A project of the New Mexico AIDS Education and Training Center. Partially funded by the National Library of Medicine
Fact Sheets can be downloaded from the Internet at http://www.aidsinfonet.org
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Fact Sheet Number 538
WHAT IS ATOVAQUONE?
Atovaquone is an antibiotic. Sometimes
it is prescribed to treat pneumocystis
pneumonia (PCP, see Fact Sheet 515).
It is also sometimes used to treat
toxoplasmosis (See Fact Sheet 517).
Atovaquone can be given to prevent
PCP or toxoplasmosis. It is also given
in cases where a patient is allergic to
Sulfa drugs (Bactrim or Septra) or
Dapsone, or when other therapies have
Atovaquone is as effective as more
fewer and different side effects.
However, it is very expensive. Because
of its cost, it is usually only considered
TMP/SMX or dapsone.
(ART) can make your CD4 cell count go
up. If it goes over 200 and stays there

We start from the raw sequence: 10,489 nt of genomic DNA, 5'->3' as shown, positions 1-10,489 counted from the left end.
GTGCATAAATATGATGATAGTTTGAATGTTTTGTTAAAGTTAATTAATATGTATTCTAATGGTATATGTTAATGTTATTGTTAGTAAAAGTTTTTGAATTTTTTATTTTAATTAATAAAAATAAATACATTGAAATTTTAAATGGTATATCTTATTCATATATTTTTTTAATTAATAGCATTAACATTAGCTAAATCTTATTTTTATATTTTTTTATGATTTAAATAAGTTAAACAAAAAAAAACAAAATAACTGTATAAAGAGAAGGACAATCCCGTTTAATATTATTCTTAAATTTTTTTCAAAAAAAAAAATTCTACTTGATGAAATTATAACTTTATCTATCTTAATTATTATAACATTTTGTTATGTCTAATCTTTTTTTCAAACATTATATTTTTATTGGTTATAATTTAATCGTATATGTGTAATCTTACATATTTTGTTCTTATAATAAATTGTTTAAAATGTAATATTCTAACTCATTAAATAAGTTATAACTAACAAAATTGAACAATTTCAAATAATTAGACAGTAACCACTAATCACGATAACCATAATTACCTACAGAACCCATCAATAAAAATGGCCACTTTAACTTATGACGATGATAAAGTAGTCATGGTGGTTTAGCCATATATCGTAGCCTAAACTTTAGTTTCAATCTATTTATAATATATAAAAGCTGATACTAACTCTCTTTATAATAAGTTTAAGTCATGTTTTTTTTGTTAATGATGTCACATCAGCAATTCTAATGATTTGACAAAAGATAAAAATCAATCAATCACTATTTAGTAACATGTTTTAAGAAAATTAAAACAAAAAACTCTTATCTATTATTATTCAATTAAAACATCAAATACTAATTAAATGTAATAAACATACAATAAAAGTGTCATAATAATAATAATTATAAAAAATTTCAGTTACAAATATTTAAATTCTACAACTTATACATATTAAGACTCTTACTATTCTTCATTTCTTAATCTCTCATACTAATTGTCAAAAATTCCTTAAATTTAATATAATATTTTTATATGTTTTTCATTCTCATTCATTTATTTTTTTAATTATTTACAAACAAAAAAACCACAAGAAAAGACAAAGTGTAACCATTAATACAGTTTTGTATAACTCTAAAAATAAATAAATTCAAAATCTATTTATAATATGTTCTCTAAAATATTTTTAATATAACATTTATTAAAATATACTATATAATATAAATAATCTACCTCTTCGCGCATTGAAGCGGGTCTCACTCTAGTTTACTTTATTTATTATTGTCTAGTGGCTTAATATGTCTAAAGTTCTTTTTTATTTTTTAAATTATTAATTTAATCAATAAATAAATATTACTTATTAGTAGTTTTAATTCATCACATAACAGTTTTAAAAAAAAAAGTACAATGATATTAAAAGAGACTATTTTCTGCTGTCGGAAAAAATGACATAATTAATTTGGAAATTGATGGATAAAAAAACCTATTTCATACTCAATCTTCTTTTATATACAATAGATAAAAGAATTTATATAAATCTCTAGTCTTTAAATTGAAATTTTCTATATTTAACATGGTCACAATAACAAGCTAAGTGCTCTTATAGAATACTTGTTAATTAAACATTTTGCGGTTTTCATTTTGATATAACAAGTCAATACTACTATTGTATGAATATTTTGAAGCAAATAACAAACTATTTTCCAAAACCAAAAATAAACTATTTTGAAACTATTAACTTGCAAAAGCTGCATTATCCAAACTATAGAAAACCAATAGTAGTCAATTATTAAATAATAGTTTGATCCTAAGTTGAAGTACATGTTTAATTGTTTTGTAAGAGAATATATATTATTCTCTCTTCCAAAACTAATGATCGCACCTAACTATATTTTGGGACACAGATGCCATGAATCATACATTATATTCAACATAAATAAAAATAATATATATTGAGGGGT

for 3 months, it may be safe to stop
taking PCP medications such as
atovaquone. Talk to your health care
provider before discontinuing any
WHAT IS PCP?
PCP (or pneumocystis pneumonia) is
infection in people with HIV. Without
treatment, over 85% of people with HIV
would eventually develop PCP. It has
been the major killer of people with HIV.
PCP is now almost entirely preventable
Unfortunately, PCP is still common in
people who are infected with HIV for a
long time before getting treatment. In
fact, 30% to 40% of people with HIV
have PCP if they wait to get treatment
until their CD4 cell counts (see Fact
Sheet 124) are around 50. Fact Sheet
515 has more information about PCP.
PCP is caused by a fungus. A healthy
immune system can control the fungus.
However, when the immune system is
weak or damaged, PCP causes illness
in children and in adults.